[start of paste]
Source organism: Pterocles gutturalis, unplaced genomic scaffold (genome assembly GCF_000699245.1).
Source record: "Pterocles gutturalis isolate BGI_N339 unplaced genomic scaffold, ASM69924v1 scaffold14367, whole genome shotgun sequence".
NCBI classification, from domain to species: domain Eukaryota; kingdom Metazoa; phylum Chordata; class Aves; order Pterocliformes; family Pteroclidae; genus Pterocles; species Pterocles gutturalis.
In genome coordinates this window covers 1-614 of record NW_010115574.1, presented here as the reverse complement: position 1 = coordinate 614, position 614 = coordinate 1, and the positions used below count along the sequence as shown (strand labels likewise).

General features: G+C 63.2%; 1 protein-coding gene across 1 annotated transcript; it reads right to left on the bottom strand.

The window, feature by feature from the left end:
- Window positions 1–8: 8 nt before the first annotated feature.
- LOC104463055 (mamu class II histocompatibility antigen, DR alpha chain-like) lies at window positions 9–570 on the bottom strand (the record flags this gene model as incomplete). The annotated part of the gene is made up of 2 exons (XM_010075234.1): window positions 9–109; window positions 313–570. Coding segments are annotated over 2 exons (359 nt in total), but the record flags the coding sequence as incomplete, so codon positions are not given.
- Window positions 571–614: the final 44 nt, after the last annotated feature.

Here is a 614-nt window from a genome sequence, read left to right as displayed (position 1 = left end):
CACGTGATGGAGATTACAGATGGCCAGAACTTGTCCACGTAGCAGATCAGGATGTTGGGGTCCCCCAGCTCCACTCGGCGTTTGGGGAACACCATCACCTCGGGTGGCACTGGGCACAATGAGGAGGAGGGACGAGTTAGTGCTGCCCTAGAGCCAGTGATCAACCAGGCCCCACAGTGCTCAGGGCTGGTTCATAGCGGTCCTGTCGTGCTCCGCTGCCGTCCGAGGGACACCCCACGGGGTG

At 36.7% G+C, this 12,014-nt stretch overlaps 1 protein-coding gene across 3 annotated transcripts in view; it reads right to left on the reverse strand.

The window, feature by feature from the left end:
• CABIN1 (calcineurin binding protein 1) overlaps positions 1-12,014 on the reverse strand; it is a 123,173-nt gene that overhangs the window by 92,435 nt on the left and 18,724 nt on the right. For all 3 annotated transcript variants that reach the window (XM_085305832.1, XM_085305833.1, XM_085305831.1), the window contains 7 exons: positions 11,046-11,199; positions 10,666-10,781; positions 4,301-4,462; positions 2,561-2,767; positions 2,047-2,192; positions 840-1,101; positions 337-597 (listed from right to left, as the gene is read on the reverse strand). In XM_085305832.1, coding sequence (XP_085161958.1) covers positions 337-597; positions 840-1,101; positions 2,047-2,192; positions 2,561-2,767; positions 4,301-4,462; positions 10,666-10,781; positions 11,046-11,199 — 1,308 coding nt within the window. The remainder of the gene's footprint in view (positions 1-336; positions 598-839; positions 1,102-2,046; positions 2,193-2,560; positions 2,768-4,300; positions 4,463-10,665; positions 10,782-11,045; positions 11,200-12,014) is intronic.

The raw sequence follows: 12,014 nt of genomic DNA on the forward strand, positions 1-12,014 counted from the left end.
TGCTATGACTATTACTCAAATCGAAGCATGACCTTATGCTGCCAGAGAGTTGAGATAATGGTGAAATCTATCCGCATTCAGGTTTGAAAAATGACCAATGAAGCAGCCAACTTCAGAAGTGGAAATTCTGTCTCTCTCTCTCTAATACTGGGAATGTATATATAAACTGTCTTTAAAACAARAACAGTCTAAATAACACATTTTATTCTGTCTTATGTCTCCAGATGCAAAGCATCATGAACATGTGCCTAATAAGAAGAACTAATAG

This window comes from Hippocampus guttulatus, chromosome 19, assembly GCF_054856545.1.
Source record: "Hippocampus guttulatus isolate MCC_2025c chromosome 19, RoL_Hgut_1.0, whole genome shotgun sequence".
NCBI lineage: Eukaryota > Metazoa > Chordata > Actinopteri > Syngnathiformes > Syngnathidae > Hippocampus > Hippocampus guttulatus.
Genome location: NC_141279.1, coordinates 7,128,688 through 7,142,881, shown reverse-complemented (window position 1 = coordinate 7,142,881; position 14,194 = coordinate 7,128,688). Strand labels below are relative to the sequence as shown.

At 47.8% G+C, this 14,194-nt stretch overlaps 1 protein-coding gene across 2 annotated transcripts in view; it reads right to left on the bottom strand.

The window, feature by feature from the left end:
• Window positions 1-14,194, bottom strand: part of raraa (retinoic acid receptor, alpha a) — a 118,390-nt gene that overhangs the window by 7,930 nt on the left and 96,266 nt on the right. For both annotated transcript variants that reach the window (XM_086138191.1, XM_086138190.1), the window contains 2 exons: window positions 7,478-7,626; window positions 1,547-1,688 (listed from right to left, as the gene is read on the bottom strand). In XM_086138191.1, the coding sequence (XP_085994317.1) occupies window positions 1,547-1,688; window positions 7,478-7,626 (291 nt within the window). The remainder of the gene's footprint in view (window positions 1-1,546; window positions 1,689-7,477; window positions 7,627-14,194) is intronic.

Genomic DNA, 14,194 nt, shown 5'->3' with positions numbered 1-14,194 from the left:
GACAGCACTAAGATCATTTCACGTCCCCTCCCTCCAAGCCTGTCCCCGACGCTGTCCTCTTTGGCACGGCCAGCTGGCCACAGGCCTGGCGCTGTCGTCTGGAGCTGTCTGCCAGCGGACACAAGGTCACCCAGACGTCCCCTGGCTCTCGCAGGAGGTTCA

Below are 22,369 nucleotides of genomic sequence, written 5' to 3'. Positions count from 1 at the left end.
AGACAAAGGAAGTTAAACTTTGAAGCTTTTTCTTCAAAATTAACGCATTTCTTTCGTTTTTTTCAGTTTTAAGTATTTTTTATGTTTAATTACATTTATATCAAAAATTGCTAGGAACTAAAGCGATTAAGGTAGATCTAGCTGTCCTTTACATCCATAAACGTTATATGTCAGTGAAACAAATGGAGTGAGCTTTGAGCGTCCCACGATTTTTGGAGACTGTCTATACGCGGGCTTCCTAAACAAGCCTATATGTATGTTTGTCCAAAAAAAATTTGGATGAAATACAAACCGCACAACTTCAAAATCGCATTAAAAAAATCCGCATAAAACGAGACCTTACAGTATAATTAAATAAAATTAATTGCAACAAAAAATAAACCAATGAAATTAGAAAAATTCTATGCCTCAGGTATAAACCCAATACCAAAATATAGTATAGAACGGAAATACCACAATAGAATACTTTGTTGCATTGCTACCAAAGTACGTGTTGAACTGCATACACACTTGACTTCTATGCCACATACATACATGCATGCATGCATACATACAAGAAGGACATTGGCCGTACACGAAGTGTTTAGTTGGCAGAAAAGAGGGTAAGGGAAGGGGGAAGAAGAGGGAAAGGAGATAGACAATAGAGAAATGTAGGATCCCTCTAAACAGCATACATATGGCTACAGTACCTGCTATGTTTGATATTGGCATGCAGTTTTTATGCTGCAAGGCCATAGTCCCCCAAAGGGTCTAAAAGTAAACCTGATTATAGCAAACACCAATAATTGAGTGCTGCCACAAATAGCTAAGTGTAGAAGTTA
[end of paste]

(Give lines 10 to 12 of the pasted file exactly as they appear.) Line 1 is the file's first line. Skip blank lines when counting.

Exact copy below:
Here is a 614-nt window from a genome sequence, read left to right as displayed (position 1 = left end):
CACGTGATGGAGATTACAGATGGCCAGAACTTGTCCACGTAGCAGATCAGGATGTTGGGGTCCCCCAGCTCCACTCGGCGTTTGGGGAACACCATCACCTCGGGTGGCACTGGGCACAATGAGGAGGAGGGACGAGTTAGTGCTGCCCTAGAGCCAGTGATCAACCAGGCCCCACAGTGCTCAGGGCTGGTTCATAGCGGTCCTGTCGTGCTCCGCTGCCGTCCGAGGGACACCCCACGGGGTG

At 36.7% G+C, this 12,014-nt stretch overlaps 1 protein-coding gene across 3 annotated transcripts in view; it reads right to left on the reverse strand.